Fall is the best time to plant garlic as evidenced by the numerous school gardens that now have a crop of garlic planted for harvesting next July. Several schools joined us in baking garlic bread in their school kitchens, along with some schools that cooked potatoes and kale chips. The Friends is eager to work with any new schools that would like a School Farm Garden, K through 12.

We will host 75 kindergarteners from the Blackstone School in Boston this week at Holly Hill Farm.


10/26/15: Recently the Holly Hill Farm Educators gathered and collected sunflower seeds from drooping sunflower plants at the Cole School in Norwell. The kindergartener seed savers counted, organized and will save the seeds until spring. This week in Scituate, most of the 8th graders at the Gates Intermediate School braved the cool weather to plant garlic and sow carrot, beet, arugula, lettuce and radish seeds. We hope that these crops will get established this fall, have a nice winter’s nap and flourish in the spring.


7/13/15: Recently the Holly Hill Farm Educators sowed a new batch of carrots at the South Shore Educational Collaborative in Hingham. Garlic is now being harvested at several School Gardens so the students can make garlic bread with their teachers this fall.


7/6/15: The Plymouth River School Garden was featured on the 2nd Annual Holly Hill Farm Sustainable Garden Tour on Saturday, June 27.  Children and parent visitors harvested radishes, arugula and garlic scapes and helped hill up potatoes.

Garlic scapes were harvested from several other local school gardens and delivered to two South Shore restaurants, The Corner Stop in Cohasset and The Galley in Scituate.  We will continue to harvest scapes at other school gardens.


6/22/15: This past week Farm Educator Janice McPhillips worked with 5th graders at Plymouth River School in Hingham to harvest arugula and spinach. We donated 22 bags of greens to the food pantry and had enough to send a large quantity to the school kitchen to be served for lunch.


6/15/15: Recently the Farm Educators both hosted school field trips for Cohasset first and third graders. They sowed bean seeds, planted potatoes in the Education Garden and transplanted kale for the Summer Camp participants to enjoy.  Soon, the teachers will plant beans at the Foster School in Hingham and potatoes at the Jacobs School in Hull.  With all the snow and extended school days, the kids at schools have more opportunities to plant at their School Farm Gardens.


6/08/15: Last week the Farm Educators planted sunflower seeds with kindergarteners at the Cole School in Norwell. The kindergarteners had saved the seed from the fall. Soon the Farm Educators will transplant lots of tomatoes and tomatillos in Marshfield and Scituate for summer and autumn harvest.


6/01/15: Recently the Holly Hill Farm Educators have been heeling in hardy tomatoes at the Governor Winslow School in Marshfield and a Three Sisters (corn, beans, squash) Garden at the East School in Hingham.  This week the Educators will plant six pounds of potatoes with second graders at Plymouth River School in Hingham.  There are three second grade classrooms and each class will plant 2 pounds of potatoes.  In the fall these future third graders hope to harvest a bountiful crop.


5/11/15: Recently the Holly Hill Farm Educators ventured to Brockton to work with Cape Verdean bilingual students in their raised bed garden. We transplanted spinach which hopefully will survive the recent heat. The Farm teachers are getting ready to transplant established corn seedlings into some Scituate and Hingham school farm gardens as part of a unit on planting The Three Sisters: corn, beans and squash.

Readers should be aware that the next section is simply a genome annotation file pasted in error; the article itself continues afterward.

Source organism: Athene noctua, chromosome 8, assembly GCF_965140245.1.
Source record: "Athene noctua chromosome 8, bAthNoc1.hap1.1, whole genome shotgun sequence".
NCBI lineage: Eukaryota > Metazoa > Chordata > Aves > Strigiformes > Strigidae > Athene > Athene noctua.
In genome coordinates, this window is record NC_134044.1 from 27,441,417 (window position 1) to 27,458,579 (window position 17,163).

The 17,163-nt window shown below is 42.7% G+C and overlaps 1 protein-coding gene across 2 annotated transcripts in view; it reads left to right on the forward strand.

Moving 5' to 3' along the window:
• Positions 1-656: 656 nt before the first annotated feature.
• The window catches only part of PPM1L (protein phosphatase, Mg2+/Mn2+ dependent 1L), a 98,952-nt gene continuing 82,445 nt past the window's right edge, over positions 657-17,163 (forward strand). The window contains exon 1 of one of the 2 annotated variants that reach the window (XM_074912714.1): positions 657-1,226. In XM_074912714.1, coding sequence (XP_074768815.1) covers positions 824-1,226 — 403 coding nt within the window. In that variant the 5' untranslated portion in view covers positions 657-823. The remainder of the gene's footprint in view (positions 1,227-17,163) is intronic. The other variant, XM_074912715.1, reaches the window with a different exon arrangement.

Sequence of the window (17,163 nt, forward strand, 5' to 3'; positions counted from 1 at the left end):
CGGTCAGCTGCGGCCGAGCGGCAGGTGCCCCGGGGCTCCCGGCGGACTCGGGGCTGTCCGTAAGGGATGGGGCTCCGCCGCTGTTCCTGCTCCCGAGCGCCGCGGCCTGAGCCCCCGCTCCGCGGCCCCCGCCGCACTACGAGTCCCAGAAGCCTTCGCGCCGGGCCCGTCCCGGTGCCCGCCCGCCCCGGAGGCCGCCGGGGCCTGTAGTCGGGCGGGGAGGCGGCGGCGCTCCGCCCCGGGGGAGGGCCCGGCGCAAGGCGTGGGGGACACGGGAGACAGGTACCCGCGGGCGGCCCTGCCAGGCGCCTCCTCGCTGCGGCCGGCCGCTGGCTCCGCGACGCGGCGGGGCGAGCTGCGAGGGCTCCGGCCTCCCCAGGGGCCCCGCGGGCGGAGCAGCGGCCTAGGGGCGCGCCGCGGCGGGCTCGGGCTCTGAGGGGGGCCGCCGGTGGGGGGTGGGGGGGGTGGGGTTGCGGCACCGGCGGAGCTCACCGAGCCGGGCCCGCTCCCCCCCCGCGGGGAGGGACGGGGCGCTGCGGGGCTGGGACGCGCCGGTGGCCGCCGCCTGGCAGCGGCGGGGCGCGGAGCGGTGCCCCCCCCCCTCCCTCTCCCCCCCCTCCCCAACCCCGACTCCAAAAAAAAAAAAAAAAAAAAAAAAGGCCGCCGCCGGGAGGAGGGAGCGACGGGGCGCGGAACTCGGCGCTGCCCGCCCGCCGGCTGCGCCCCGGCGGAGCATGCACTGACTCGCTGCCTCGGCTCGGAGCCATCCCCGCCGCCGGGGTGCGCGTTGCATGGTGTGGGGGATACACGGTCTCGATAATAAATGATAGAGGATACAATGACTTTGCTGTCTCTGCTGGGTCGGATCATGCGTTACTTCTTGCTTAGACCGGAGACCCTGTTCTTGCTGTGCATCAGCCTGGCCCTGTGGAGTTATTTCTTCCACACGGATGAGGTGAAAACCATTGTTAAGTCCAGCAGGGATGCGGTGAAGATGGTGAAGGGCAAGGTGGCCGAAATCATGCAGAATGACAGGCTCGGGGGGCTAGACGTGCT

5/2/15: Recently, the Holly Hill Farm Educators transplanted sugar snap peas into the Peck’s Meadow at the Farm with 41 Hingham High School Environmental Science students.  In the same field with less precision, but equal passion, the Cushing School third graders from Scituate transplanted baby spinach seedlings.  This week Newton Country Day high school senior, Sam will help transplant leeks, kale and Swiss chard.  Also Milton Academy senior Alison will help pot up seedlings for the upcoming Plant Sale.


4/27/15: On Saturday, April 25 Consider This! Contest writers and illustrators gathered at Holly Hill Farm to celebrate their consideration of all things soil. The contest was sponsored by the Frank H. White Scholarship Fund. Certificates of Achievement were handed out to students K – 12. In addition, two classroom teachers were acknowledged for leading whole class activities. Second graders at Hingham’s St. Paul School in Mrs. Gaughan’s class created a collage about soil and Mrs. Paget’s fourth graders at South Elementary School in Hingham each wrote detailed essays with creative illustrations about the content of soil. Aine Folan from Notre Dame Academy quoted Franklin D. Roosevelt, “A nation that destroys its soil, destroys itself”. 2015 is designated the Year of the Soil!


4/13/15: Recently the Holly Hill Farm teachers were at the OLD COLONY MONTESSORI SCHOOL in HINGHAM shoveling snow off of the garden beds and turning the cold, cold soil. We then planted spinach and arugula seeds. We also began after school programs at the BAY FARM MONTESSORI ACADEMY  in DUXBURY and the EAST SCHOOL in HINGHAM. There are 14 young farm students in each program eager to welcome spring, sow seeds and get their hands dirty after a long winter. This week we will head to 12 school farm gardens to plant and transplant sugar snap peas in hopes of a June harvest.


4/6/15: The 5th Annual Consider This! essay and illustration contest, is sponsored by the Friends of Holly Hill Farm and supported by the Frank H. White Scholarship Fund. The 2015 topic: Soil is for Plants. Students in grades K-12 were invited to participate. Winners will be announced Thursday, April 16, 4:00 pm at the Paul Pratt Library in Cohasset.